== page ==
Mr Barongo was employed as a medical sales representative with Quintiles Commercial UK Ltd (Quintiles) from 1 October 2012.
Mr Barongo was subject to disciplinary proceedings in respect of two acts of misconduct which took place in November 2015.
The first was for failure to complete an online training course before the deadline, and the second was for failure to attend a compulsory training course.
A few months before the incidents took place, Mr Barongo had been placed on a performance review plan.
He claimed that the reason for not completing the training was that he was concentrating on improving his performance, and therefore prioritising other matters above the training courses.
Quintiles did not accept this explanation and dismissed Mr Barongo on notice for gross misconduct, citing a breakdown in trust and confidence. Mr Barongo appealed and, on consideration of his case, Quintiles reduced the categorisation of his actions from gross misconduct to 'serious misconduct'.
However, it upheld the original decision to dismiss on notice. Mr Barongo brought a claim in the Employment Tribunal for unfair dismissal.
The tribunal upheld Mr Barongo's claim on the basis that an employer should give warnings to an employee guilty of 'serious misconduct' before dismissing them.
This is not necessary when dismissing an employee for gross misconduct.
Quintiles appealed the decision to the EAT.
The appeal was successful and the case was remitted to be heard again by a fresh tribunal.
The problem with the original decision was that the ET had decided the dismissal was automatically unfair based on the fact that there was no gross misconduct and no warnings had been given.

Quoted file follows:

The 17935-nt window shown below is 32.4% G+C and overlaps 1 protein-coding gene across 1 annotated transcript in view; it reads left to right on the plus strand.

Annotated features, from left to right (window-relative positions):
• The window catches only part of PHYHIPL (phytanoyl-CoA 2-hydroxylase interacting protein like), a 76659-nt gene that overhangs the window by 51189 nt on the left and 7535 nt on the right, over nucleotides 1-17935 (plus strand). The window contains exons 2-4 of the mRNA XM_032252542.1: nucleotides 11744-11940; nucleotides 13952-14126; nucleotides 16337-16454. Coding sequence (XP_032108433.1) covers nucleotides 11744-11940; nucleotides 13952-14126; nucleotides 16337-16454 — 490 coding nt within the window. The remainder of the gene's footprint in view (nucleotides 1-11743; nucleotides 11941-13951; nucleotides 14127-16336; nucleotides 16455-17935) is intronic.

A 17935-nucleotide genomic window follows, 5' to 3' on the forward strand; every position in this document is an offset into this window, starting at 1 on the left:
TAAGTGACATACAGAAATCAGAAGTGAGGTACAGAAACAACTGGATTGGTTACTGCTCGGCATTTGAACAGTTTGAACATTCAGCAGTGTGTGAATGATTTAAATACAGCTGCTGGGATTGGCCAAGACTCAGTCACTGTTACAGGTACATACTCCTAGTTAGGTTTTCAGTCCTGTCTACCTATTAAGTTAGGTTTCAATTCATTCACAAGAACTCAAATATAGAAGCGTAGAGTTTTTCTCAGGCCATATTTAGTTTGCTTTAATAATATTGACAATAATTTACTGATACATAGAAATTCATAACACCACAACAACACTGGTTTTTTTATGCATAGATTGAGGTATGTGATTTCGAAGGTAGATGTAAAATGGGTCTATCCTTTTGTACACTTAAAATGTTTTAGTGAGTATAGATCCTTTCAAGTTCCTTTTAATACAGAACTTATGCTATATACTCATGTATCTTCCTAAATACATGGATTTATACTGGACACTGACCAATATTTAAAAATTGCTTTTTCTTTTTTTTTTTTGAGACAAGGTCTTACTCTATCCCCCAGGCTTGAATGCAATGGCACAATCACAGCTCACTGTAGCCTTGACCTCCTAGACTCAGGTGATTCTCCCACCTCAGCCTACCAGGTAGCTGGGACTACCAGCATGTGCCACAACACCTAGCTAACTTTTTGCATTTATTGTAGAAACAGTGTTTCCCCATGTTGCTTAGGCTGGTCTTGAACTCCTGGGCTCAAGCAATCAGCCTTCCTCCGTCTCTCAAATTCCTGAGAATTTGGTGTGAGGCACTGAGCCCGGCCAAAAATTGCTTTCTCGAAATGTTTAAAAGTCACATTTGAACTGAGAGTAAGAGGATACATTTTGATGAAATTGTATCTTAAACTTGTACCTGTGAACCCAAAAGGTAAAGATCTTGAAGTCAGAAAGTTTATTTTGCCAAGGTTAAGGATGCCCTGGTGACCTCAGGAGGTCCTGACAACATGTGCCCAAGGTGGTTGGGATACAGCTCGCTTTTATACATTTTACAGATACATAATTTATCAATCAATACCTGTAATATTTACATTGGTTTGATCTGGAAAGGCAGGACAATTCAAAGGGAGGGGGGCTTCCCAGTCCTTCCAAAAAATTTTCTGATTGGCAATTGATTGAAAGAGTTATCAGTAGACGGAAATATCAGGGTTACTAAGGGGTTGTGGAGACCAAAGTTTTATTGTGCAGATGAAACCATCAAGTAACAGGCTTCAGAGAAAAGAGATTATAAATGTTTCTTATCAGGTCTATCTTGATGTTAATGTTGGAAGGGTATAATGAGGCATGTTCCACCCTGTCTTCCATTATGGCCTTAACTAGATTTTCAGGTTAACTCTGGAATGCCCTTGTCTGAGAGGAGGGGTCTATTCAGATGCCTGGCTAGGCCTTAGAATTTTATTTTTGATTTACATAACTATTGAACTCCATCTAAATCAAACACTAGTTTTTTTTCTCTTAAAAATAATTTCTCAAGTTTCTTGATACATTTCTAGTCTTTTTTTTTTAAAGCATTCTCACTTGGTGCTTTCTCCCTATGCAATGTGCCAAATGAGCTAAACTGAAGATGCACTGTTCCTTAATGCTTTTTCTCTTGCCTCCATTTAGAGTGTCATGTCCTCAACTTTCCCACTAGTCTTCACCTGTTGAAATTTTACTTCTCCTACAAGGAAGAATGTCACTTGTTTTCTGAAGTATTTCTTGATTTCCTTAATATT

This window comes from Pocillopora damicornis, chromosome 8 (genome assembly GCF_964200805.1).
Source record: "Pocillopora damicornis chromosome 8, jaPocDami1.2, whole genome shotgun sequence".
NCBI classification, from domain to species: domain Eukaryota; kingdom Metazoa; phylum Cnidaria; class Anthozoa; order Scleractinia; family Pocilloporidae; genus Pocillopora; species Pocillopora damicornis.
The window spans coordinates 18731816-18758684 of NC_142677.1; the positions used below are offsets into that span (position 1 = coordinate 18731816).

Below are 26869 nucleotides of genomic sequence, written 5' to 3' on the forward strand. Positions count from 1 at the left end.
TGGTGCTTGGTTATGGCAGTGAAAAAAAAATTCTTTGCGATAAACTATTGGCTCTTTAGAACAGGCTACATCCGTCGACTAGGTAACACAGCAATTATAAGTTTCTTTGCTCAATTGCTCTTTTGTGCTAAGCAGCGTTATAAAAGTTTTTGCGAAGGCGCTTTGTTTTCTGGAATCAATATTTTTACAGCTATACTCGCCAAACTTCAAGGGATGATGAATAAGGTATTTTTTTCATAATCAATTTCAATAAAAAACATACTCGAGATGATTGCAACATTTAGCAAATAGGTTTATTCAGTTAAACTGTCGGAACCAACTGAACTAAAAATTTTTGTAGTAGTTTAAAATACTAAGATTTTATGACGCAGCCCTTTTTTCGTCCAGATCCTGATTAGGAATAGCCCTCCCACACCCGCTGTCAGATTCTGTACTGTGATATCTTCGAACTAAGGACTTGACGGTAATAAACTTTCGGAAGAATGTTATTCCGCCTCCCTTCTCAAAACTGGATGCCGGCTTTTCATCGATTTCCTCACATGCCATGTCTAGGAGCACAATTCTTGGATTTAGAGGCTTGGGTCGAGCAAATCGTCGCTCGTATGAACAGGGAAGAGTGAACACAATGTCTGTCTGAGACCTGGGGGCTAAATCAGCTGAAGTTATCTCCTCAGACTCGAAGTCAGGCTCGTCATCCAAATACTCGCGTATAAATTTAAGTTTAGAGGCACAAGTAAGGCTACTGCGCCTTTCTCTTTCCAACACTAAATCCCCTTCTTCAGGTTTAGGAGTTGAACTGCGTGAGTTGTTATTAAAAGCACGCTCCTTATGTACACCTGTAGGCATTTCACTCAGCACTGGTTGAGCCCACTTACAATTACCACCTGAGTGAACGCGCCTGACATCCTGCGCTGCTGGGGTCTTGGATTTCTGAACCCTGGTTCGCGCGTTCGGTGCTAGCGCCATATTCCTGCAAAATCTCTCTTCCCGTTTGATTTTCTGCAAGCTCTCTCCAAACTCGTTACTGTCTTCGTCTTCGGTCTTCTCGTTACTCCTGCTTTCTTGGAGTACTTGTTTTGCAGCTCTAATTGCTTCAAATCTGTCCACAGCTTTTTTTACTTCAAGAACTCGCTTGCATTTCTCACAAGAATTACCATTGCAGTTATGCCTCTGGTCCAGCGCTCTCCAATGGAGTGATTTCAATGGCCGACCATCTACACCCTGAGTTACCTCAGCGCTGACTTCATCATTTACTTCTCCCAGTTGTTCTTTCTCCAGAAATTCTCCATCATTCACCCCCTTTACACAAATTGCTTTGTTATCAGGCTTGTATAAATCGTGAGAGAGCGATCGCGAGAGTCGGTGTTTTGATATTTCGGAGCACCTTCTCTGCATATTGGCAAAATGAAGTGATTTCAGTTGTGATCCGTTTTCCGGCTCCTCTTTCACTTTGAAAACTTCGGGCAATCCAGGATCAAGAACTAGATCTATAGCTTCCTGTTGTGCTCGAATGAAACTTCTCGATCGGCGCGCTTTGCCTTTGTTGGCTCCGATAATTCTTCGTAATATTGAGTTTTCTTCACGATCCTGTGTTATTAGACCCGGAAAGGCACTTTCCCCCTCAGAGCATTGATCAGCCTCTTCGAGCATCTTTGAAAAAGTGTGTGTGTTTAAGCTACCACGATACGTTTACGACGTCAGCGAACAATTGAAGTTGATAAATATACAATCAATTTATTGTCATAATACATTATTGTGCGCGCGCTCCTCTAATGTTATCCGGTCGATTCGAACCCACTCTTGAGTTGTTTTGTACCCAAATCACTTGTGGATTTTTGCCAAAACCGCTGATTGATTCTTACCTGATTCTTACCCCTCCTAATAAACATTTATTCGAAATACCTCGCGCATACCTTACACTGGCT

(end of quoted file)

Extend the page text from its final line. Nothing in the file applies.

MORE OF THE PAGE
In fact, given that a dismissal on the grounds of an employee's conduct is a potentially fair reason for dismissal, the ET should have assessed whether the decision to dismiss fell within the band of reasonable response open to a reasonable employer.
The company's appeal clearly exposed a weakness in the decision of the original ET.
However, it may still face an uphill struggle in showing that its decision to dismiss fell within the band of reasonable responses when the case is heard again.
It is well established that an employee would usually receive warnings before a conduct dismissal where the conduct falls short of gross misconduct.
However, the facts of every case are different.
Perhaps the detailed facts of this particular case will persuade a new ET that Quintiles' decision was reasonable despite the lack of any warnings.
It is possible that the collapse in trust and confidence alleged by the employer will be a factor.
In most cases action short of gross misconduct will result in a warning rather than dismissal.
However, the facts of every case will be key.
If particular actions will be looked on very severely by an employer (for example failing to undertake mandatory training) then it may be wise to list those in the disciplinary policy as potential acts of gross misconduct.
For more information, please contact Kathy Halliday (email@example.com) in our Employment Law team on 0121 227 3711.